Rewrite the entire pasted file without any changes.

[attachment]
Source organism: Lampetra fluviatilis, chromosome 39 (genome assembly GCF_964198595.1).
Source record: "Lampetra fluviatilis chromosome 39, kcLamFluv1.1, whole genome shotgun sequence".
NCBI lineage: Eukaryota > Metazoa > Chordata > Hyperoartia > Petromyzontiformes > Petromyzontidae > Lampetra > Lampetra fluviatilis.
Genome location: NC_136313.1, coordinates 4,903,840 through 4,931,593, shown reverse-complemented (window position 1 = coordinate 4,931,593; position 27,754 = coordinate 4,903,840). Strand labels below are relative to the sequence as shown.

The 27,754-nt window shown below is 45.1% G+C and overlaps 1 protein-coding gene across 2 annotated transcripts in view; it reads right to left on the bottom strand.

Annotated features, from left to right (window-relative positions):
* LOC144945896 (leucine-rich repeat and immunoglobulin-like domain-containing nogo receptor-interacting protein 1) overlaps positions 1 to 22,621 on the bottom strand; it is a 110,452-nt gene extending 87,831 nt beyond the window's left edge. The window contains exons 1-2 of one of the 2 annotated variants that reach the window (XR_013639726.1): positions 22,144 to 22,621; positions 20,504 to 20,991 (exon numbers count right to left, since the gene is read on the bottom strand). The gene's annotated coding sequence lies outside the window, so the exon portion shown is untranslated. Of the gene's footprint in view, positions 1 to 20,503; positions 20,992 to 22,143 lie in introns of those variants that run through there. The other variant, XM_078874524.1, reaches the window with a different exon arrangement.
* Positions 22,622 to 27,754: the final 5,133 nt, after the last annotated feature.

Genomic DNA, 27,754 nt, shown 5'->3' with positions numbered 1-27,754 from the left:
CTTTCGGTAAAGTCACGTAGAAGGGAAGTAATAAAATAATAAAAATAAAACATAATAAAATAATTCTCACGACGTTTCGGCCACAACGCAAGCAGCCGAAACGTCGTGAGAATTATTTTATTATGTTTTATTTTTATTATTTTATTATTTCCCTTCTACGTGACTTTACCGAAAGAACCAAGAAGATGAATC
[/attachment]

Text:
Source organism: Lampetra fluviatilis, chromosome 39 (genome assembly GCF_964198595.1).
Source record: "Lampetra fluviatilis chromosome 39, kcLamFluv1.1, whole genome shotgun sequence".
NCBI lineage: Eukaryota > Metazoa > Chordata > Hyperoartia > Petromyzontiformes > Petromyzontidae > Lampetra > Lampetra fluviatilis.
Genome location: NC_136313.1, coordinates 4,903,840 through 4,931,593, shown reverse-complemented (window position 1 = coordinate 4,931,593; position 27,754 = coordinate 4,903,840). Strand labels below are relative to the sequence as shown.

The 27,754-nt window shown below is 45.1% G+C and overlaps 1 protein-coding gene across 2 annotated transcripts in view; it reads right to left on the bottom strand.

Annotated features, from left to right (window-relative positions):
* LOC144945896 (leucine-rich repeat and immunoglobulin-like domain-containing nogo receptor-interacting protein 1) overlaps positions 1 to 22,621 on the bottom strand; it is a 110,452-nt gene extending 87,831 nt beyond the window's left edge. The window contains exons 1-2 of one of the 2 annotated variants that reach the window (XR_013639726.1): positions 22,144 to 22,621; positions 20,504 to 20,991 (exon numbers count right to left, since the gene is read on the bottom strand). The gene's annotated coding sequence lies outside the window, so the exon portion shown is untranslated. Of the gene's footprint in view, positions 1 to 20,503; positions 20,992 to 22,143 lie in introns of those variants that run through there. The other variant, XM_078874524.1, reaches the window with a different exon arrangement.
* Positions 22,622 to 27,754: the final 5,133 nt, after the last annotated feature.

Genomic DNA, 27,754 nt, shown 5'->3' with positions numbered 1-27,754 from the left:
CTTTCGGTAAAGTCACGTAGAAGGGAAGTAATAAAATAATAAAAATAAAACATAATAAAATAATTCTCACGACGTTTCGGCCACAACGCAAGCAGCCGAAACGTCGTGAGAATTATTTTATTATGTTTTATTTTTATTATTTTATTATTTCCCTTCTACGTGACTTTACCGAAAGAACCAAGAAGATGAATC